The forecast for tomorrow afternoon still depends on how much clearing we get by the afternoon along with how quickly clouds clear out. If we have the morning storms along with clouds remain in place well into the afternoon than we’ll have a lower severe weather threat. On the other side of the spectrum if we have plenty of clearing skies and the atmosphere is able to become strongly unstable we could have problems tomorrow afternoon and evening.
Tonight’s high resolution North American Model develops severe thunderstorms in the eastern Panhandle around 3 PM Saturday. These storms would move east into Oklahoma. Additional thunderstorms will develop further south in Northwest and West-Central Texas in addition to the storms in western Oklahoma. The strongest of these discrete storms are expected to be supercellular with very large hail, damaging wind gusts, and a tornado threat. By tomorrow evening we should see a larger cluster of thunderstorms moving east with a hail, wind, and flooding threat.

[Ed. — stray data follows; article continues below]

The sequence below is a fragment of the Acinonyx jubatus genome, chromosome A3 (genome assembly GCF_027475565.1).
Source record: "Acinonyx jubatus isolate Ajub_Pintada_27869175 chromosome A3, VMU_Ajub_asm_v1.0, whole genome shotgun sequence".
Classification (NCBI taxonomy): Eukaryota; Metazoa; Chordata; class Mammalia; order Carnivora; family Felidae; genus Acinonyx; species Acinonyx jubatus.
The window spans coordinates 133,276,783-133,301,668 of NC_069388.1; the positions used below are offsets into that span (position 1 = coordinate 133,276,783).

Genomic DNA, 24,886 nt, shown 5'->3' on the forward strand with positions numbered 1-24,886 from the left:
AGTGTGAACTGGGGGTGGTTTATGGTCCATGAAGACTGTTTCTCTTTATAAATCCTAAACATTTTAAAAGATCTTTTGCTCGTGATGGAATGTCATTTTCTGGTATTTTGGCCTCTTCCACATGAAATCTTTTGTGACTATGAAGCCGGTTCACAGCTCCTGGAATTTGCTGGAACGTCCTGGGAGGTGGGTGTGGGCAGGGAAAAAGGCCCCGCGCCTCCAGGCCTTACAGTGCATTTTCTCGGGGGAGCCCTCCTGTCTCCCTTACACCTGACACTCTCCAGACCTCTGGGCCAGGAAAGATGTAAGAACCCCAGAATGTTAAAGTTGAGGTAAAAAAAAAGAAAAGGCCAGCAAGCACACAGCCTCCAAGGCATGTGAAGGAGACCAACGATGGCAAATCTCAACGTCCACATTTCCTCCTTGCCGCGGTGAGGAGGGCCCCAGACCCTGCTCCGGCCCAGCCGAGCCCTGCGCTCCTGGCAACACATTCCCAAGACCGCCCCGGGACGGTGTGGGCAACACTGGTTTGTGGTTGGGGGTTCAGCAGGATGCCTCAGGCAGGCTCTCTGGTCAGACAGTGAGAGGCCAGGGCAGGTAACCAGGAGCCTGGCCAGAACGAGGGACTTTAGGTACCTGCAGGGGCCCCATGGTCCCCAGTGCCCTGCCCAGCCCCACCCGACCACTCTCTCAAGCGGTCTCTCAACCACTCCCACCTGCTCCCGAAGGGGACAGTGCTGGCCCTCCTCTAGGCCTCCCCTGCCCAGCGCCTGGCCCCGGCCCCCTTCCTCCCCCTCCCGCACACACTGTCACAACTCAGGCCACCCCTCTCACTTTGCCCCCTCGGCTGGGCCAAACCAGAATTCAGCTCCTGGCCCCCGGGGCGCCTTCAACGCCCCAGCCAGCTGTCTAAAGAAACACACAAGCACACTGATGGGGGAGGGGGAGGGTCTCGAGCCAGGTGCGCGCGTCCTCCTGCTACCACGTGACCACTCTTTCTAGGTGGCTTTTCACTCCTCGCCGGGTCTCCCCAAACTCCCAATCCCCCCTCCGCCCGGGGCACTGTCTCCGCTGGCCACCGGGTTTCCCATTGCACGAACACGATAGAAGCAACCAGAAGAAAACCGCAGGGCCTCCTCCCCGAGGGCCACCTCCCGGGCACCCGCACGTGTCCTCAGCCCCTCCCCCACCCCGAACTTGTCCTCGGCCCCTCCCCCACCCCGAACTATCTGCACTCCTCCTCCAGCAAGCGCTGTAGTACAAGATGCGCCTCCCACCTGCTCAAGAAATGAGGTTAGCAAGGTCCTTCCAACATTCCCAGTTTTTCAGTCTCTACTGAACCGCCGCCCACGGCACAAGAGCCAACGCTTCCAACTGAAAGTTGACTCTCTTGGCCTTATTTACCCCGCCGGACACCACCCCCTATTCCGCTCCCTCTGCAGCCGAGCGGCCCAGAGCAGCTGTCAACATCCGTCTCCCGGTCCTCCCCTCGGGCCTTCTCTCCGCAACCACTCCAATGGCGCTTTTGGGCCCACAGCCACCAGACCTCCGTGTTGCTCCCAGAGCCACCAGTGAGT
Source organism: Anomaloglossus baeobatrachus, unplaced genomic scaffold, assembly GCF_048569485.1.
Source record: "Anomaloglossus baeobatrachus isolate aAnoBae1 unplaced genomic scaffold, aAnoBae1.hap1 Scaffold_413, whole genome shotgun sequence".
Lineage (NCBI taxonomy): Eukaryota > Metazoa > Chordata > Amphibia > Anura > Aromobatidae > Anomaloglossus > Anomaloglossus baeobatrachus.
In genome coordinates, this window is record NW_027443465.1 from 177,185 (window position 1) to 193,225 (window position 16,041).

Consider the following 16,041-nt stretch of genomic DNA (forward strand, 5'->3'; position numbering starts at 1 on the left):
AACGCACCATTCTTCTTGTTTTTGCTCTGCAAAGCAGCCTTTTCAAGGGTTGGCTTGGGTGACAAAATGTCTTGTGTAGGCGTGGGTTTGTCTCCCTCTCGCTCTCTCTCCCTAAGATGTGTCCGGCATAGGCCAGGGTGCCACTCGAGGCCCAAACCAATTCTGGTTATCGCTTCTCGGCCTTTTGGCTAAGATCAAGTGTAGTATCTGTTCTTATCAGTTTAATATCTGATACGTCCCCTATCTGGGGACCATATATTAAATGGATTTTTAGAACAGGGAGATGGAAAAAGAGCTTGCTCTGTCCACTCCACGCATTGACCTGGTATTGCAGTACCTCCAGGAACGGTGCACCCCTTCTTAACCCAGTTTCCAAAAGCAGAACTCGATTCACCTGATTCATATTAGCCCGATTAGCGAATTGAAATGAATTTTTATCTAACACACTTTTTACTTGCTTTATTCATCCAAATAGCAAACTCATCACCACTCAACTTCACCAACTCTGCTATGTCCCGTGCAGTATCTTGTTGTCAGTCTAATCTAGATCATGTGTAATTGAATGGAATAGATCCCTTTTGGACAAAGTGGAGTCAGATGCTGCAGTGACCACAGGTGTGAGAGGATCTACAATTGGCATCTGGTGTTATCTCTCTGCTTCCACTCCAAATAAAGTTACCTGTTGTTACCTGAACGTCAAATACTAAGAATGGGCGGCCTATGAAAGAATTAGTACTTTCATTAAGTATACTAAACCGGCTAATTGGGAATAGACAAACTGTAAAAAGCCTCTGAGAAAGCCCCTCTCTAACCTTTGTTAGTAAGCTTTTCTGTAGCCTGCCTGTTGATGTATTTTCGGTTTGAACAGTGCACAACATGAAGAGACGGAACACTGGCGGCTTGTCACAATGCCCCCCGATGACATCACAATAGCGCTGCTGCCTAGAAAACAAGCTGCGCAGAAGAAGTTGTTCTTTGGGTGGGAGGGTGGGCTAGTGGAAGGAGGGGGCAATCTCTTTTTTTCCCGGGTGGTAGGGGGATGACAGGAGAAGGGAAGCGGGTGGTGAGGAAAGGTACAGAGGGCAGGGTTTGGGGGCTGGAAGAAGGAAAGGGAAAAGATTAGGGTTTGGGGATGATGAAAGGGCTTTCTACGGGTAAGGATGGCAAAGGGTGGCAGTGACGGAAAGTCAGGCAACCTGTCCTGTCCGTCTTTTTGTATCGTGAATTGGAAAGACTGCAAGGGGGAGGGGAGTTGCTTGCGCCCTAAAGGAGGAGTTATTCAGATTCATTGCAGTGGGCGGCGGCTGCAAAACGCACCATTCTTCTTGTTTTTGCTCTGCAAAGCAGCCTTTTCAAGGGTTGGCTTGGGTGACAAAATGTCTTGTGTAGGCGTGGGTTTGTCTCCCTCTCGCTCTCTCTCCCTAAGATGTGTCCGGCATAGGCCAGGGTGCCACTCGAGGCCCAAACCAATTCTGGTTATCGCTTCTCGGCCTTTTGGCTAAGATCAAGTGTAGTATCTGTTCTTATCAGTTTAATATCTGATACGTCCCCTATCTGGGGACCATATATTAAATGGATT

That’s all assuming the NAM is correct – which it probably isn’t 100 percent. We’ll have to watch things tonight and see how things set up tomorrow. If everything comes together a rather substantial severe weather risk will setup across Kansas, Oklahoma, and perhaps Northwest Texas with all modes of severe weather. As this spring has reminded us it only takes one storm to make big problems.